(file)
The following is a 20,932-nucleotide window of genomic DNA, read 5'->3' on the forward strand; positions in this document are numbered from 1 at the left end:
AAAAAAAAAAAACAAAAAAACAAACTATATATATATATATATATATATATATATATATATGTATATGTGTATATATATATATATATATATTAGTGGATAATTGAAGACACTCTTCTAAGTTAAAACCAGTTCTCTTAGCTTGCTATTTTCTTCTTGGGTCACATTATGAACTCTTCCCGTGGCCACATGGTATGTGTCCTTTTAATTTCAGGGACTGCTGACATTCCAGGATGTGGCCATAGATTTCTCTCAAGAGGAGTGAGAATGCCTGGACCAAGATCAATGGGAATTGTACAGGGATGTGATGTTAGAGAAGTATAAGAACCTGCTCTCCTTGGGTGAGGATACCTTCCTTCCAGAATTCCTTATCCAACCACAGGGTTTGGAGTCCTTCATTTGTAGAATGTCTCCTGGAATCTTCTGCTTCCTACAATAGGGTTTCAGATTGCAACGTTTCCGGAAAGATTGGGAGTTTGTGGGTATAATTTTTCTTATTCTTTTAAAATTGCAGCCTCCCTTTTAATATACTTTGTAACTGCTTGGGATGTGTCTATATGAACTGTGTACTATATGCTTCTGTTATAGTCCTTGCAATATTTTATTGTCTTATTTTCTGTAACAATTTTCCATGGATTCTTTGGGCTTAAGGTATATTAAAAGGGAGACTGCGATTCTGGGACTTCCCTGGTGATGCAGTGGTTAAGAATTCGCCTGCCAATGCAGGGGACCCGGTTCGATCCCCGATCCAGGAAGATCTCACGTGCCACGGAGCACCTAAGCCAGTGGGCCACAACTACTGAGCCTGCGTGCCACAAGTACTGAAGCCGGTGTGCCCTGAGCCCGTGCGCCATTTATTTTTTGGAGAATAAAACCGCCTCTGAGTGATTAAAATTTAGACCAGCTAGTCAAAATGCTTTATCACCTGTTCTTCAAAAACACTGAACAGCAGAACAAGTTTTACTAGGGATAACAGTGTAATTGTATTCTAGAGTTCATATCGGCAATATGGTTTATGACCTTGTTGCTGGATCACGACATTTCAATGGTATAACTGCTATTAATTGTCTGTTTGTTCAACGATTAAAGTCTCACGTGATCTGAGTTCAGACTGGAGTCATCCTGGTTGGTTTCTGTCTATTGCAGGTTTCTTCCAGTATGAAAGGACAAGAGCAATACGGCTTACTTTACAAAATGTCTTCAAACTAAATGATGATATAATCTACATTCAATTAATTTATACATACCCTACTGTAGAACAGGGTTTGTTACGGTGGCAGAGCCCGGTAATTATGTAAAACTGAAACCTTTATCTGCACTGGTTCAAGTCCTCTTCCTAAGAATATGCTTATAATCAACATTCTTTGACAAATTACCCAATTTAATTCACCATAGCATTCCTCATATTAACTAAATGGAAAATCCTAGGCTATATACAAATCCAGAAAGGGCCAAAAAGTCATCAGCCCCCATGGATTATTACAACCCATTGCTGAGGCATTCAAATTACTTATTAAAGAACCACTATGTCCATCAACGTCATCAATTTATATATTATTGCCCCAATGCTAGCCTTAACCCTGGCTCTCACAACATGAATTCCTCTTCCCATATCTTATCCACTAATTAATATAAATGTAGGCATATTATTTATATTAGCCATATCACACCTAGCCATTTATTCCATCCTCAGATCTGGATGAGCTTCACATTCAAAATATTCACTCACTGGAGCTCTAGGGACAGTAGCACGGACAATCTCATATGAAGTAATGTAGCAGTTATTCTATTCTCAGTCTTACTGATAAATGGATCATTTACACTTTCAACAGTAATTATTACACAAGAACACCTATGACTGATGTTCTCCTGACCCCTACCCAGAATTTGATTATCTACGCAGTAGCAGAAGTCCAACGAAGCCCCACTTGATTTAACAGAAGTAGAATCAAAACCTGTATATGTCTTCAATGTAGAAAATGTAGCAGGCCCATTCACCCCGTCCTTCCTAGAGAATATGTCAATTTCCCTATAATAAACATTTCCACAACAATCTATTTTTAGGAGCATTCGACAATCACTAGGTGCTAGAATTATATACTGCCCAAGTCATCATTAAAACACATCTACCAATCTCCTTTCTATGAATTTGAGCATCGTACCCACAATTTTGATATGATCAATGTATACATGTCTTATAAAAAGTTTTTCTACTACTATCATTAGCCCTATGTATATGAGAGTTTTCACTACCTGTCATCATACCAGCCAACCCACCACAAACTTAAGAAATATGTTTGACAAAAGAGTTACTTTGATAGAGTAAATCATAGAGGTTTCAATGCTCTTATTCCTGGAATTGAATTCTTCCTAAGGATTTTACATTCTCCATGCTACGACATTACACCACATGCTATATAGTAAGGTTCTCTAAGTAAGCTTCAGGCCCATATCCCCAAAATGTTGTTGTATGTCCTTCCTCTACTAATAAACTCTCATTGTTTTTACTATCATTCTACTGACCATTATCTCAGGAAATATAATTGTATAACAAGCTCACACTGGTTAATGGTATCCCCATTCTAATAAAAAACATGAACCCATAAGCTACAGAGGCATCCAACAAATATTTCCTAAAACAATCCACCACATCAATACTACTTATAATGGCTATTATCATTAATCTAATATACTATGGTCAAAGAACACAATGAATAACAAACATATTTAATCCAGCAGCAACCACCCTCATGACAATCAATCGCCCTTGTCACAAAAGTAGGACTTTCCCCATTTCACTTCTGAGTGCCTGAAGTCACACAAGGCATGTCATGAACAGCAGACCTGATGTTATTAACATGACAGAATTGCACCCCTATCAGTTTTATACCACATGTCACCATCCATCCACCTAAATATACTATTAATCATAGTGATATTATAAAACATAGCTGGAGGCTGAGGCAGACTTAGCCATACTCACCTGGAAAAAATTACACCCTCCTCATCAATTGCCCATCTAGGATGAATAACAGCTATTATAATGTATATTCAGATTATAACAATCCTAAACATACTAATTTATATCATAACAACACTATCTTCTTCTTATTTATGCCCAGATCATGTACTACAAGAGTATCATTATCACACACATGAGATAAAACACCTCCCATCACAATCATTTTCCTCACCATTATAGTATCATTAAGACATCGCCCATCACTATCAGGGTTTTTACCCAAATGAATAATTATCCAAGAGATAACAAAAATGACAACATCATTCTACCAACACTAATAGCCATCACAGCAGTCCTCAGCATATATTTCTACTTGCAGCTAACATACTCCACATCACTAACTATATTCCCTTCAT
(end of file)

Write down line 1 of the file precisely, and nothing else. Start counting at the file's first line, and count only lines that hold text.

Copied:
The following is a 20,932-nucleotide window of genomic DNA, read 5'->3' on the forward strand; positions in this document are numbered from 1 at the left end: